Oils: Which to Choose and Which to Avoid
With so many cooking oils on the market, it’s hard to know exactly which oil is best to use and at what temperature. There are some oils that become largely unstable and inflammatory at higher cooking temperatures having potentially harmful effects on health overtime. On the flip side, there are also a number of high-quality, plant-based oils—such as olive and avocado oil—that provide essential fatty acids for a well-balanced diet.
You may remember the age of low-fat foods and diets, when fat was considered the macronutrient to avoid. However, new research over the years has demonstrated just how essential quality fats are for our health. Fat is essential for hormone and cell function, and plays a vital role in the absorption of a number of key minerals and vitamins.
That brings us to the question of which oils are best for food preparation and which oils should be avoided altogether. This is extremely important to consider, as not all oils are equally healthy. Understanding the difference between oils to incorporate on a regular basis and those to avoid is essential in bettering your nutrition and overall health. This article outlines what the best cooking oils are—and under what temperatures—and highlights highly-processed oils to watch out for on food labels.
What makes an oil inflammatory?
Polyunsaturated fats are an essential part of our diet, found in fatty fish (i.e. salmon and tuna) and nuts and seeds (i.e. walnuts and flaxseeds). They are rich in omega-3 fatty acids, which have a number of important health benefits. However, there are a few refined oils high in polyunsaturated fatty acids (PUFA) that we need to watch out for. During the refining process, these oils become unstable after being exposed to a number of chemicals that change their composition. You can think of these oils as ‘damaged fats.’ If we consume these on a regular basis they can contribute to a buildup of toxic fat and inflammation in our body overtime.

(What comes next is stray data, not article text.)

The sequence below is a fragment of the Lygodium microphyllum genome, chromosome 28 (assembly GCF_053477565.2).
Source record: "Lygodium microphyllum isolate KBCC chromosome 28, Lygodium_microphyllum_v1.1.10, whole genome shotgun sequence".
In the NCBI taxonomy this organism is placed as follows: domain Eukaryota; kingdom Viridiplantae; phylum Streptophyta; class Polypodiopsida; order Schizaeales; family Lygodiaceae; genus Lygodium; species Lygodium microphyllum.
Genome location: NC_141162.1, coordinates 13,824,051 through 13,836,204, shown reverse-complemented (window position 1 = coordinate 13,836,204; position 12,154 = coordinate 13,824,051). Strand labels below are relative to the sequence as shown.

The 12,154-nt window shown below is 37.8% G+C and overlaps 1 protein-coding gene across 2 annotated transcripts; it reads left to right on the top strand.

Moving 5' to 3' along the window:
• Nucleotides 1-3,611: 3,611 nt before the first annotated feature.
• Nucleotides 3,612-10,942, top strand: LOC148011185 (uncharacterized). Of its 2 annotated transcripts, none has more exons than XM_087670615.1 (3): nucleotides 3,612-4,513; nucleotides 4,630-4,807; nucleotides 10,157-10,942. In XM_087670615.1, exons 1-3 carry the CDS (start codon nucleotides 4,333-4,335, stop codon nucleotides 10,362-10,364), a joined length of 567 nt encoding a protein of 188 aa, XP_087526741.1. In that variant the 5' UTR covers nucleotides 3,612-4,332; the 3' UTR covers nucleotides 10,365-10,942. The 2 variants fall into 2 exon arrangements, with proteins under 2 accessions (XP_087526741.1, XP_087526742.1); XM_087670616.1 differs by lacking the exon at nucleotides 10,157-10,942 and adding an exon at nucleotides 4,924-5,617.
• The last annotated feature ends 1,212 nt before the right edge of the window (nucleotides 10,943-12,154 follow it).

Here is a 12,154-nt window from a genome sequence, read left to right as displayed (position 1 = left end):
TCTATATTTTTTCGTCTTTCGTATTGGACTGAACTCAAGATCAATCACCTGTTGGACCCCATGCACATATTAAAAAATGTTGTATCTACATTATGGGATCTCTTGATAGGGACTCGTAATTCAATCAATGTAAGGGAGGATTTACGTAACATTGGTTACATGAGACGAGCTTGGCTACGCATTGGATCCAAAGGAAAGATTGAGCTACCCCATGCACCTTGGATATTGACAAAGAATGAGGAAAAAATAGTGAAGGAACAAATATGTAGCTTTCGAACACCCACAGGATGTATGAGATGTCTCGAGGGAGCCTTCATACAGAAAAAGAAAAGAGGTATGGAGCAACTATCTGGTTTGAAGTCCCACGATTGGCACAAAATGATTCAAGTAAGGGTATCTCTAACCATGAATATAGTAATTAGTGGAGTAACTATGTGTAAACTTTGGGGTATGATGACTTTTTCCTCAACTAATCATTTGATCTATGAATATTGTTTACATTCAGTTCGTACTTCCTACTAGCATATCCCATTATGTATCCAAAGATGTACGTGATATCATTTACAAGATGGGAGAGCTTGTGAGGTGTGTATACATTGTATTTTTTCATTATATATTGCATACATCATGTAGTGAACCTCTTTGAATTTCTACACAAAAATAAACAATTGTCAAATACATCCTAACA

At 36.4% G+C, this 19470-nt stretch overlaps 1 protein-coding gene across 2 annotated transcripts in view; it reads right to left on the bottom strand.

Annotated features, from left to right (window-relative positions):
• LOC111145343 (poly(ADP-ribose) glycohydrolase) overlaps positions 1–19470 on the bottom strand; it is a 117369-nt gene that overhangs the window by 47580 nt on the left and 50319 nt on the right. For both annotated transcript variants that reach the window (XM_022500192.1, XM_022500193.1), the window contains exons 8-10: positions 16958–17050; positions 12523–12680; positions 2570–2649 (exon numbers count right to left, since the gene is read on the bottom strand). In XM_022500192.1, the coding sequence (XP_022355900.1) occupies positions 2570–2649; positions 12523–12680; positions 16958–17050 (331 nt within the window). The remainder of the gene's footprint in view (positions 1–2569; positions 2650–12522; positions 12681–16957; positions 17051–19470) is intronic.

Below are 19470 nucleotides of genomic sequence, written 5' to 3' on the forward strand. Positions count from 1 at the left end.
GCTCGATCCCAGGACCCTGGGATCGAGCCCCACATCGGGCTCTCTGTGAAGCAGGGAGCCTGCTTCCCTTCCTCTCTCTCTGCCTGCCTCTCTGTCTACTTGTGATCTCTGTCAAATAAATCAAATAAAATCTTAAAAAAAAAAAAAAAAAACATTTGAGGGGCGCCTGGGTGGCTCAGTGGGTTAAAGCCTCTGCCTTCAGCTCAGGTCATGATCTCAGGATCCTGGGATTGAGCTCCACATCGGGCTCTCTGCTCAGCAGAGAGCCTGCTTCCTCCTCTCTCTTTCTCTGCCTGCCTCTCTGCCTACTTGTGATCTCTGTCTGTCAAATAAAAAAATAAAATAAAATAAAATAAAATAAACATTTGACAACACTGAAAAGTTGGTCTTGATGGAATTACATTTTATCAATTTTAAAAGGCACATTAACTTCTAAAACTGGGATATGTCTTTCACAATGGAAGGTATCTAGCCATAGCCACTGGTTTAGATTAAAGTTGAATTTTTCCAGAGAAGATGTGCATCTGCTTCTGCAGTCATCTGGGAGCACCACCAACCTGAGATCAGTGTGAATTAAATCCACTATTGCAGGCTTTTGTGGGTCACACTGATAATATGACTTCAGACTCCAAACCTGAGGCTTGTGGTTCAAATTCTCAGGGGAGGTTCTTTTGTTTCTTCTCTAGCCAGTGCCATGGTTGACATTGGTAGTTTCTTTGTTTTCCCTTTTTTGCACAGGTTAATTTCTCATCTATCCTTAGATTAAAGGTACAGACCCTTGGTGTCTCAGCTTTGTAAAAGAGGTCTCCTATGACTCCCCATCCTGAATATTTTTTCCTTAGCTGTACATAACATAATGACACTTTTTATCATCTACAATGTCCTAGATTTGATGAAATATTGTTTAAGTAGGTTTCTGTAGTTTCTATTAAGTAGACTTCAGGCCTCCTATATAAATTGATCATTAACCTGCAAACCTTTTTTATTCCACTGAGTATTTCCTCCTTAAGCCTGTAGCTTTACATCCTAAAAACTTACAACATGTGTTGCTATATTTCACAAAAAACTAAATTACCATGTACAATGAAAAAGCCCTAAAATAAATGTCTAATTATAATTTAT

Which oils should we watch out for?
While grocery shopping, watch out for the highly processed vegetable/seed oils and stay clear of any oils that are labeled ‘refined.’ These oils are typically found in store-bought pre-packaged foods including microwave popcorn, chips, breads, crackers, and salad dressings. For more information on reading food panels/labels, refer to the article ‘Breaking Down a Nutrition Label.’
- Canola Oil
- Corn Oil
- Soy Oil
- Sunflower Oil
- Grapeseed Oil
- Rice Bran Oil
- Cottonseed Oil
What does the smoke point of an oil mean?
The smoke point of an oil is the temperature at which the compounds of the oil start to burn and lose nutritional value. When an oil reaches its smoke point, it is considered damaged and provides no health value. Additionally, an oil that is already very processed and ‘pre-damaged’ (i.e. canola oil) becomes more unstable once heated and is more likely to contribute to inflammation in the body.
What are the best cooking oils/fats to use?
Saturated fats, including coconut oil, ghee (clarified butter), and grass-fed butter, are optimal for high-heat cooking as they are able to retain their chemical structure at high temperatures. Additionally, avocado oil is great for high heat cooking as it has a high smoke point (unrefined avocado oil ~approx. 375˚F). Polyunsaturated fats on the other hand, including sesame oil and flaxseed oil, are best to use unheated in salad dressings.
The Best Cooking Fats and Oils to Use:
Disclaimer: the information in this article is intended to be a guide for
educational purposes and should not replace the medical advice of a physician.
Grootveld, M., Silwood, C. J., Addis, P., Claxson, A., Serra, B. B., & Viana, M. (2001). HEALTH EFFECTS OF OXIDIZED HEATED OILS 1. Foodservice Research International, 13(1), 41-55.
Zulet, M. A., Marti, A., Parra, M. D., & Martinez, J. A. (2005). Inflammation and conjugated linoleic acid: mechanisms of action and implications for human health. Journal of physiology and biochemistry, 61(3), 483.